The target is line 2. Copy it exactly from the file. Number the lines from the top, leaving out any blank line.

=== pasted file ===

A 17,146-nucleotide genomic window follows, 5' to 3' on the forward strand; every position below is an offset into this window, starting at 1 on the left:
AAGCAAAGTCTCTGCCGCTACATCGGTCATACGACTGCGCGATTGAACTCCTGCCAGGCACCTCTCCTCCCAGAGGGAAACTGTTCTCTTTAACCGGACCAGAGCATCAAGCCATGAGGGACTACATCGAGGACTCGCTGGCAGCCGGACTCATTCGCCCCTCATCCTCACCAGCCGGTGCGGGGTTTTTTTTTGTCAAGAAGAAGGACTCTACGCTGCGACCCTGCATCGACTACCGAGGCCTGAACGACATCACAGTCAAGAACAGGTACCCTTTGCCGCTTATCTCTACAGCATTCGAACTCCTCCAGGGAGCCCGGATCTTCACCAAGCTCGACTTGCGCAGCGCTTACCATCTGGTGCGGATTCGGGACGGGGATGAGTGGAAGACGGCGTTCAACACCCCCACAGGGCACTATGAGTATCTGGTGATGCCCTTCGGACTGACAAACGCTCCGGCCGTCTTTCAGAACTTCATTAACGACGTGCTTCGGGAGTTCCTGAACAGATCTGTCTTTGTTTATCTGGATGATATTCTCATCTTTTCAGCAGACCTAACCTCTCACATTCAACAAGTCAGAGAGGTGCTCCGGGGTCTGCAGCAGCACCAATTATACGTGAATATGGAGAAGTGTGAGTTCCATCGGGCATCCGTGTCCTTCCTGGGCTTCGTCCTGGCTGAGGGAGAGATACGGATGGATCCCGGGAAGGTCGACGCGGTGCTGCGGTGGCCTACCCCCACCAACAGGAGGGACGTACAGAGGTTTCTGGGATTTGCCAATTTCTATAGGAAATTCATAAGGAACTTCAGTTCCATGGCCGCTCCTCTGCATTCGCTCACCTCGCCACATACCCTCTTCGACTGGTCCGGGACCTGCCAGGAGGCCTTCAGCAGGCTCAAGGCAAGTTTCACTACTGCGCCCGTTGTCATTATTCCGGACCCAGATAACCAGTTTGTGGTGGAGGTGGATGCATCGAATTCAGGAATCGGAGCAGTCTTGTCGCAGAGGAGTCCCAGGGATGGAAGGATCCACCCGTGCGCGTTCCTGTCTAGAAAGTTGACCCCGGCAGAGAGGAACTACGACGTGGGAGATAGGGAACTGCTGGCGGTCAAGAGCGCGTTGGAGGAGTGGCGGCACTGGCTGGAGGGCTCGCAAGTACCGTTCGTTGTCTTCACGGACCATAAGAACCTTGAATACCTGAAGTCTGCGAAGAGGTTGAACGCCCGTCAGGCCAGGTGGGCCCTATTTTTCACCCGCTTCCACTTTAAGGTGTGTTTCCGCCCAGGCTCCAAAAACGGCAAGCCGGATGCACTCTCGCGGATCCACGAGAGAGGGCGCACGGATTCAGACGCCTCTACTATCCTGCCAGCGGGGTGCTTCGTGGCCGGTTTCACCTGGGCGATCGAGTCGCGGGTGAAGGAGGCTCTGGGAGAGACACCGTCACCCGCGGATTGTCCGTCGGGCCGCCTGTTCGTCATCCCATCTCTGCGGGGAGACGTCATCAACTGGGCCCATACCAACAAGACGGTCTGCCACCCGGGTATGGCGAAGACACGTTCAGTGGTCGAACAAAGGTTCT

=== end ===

AAGCAAAGTCTCTGCCGCTACATCGGTCATACGACTGCGCGATTGAACTCCTGCCAGGCACCTCTCCTCCCAGAGGGAAACTGTTCTCTTTAACCGGACCAGAGCATCAAGCCATGAGGGACTACATCGAGGACTCGCTGGCAGCCGGACTCATTCGCCCCTCATCCTCACCAGCCGGTGCGGGGTTTTTTTTTGTCAAGAAGAAGGACTCTACGCTGCGACCCTGCATCGACTACCGAGGCCTGAACGACATCACAGTCAAGAACAGGTACCCTTTGCCGCTTATCTCTACAGCATTCGAACTCCTCCAGGGAGCCCGGATCTTCACCAAGCTCGACTTGCGCAGCGCTTACCATCTGGTGCGGATTCGGGACGGGGATGAGTGGAAGACGGCGTTCAACACCCCCACAGGGCACTATGAGTATCTGGTGATGCCCTTCGGACTGACAAACGCTCCGGCCGTCTTTCAGAACTTCATTAACGACGTGCTTCGGGAGTTCCTGAACAGATCTGTCTTTGTTTATCTGGATGATATTCTCATCTTTTCAGCAGACCTAACCTCTCACATTCAACAAGTCAGAGAGGTGCTCCGGGGTCTGCAGCAGCACCAATTATACGTGAATATGGAGAAGTGTGAGTTCCATCGGGCATCCGTGTCCTTCCTGGGCTTCGTCCTGGCTGAGGGAGAGATACGGATGGATCCCGGGAAGGTCGACGCGGTGCTGCGGTGGCCTACCCCCACCAACAGGAGGGACGTACAGAGGTTTCTGGGATTTGCCAATTTCTATAGGAAATTCATAAGGAACTTCAGTTCCATGGCCGCTCCTCTGCATTCGCTCACCTCGCCACATACCCTCTTCGACTGGTCCGGGACCTGCCAGGAGGCCTTCAGCAGGCTCAAGGCAAGTTTCACTACTGCGCCCGTTGTCATTATTCCGGACCCAGATAACCAGTTTGTGGTGGAGGTGGATGCATCGAATTCAGGAATCGGAGCAGTCTTGTCGCAGAGGAGTCCCAGGGATGGAAGGATCCACCCGTGCGCGTTCCTGTCTAGAAAGTTGACCCCGGCAGAGAGGAACTACGACGTGGGAGATAGGGAACTGCTGGCGGTCAAGAGCGCGTTGGAGGAGTGGCGGCACTGGCTGGAGGGCTCGCAAGTACCGTTCGTTGTCTTCACGGACCATAAGAACCTTGAATACCTGAAGTCTGCGAAGAGGTTGAACGCCCGTCAGGCCAGGTGGGCCCTATTTTTCACCCGCTTCCACTTTAAGGTGTGTTTCCGCCCAGGCTCCAAAAACGGCAAGCCGGATGCACTCTCGCGGATCCACGAGAGAGGGCGCACGGATTCAGACGCCTCTACTATCCTGCCAGCGGGGTGCTTCGTGGCCGGTTTCACCTGGGCGATCGAGTCGCGGGTGAAGGAGGCTCTGGGAGAGACACCGTCACCCGCGGATTGTCCGTCGGGCCGCCTGTTCGTCATCCCATCTCTGCGGGGAGACGTCATCAACTGGGCCCATACCAACAAGACGGTCTGCCACCCGGGTATGGCGAAGACACGTTCAGTGGTCGAACAAAGGTTCT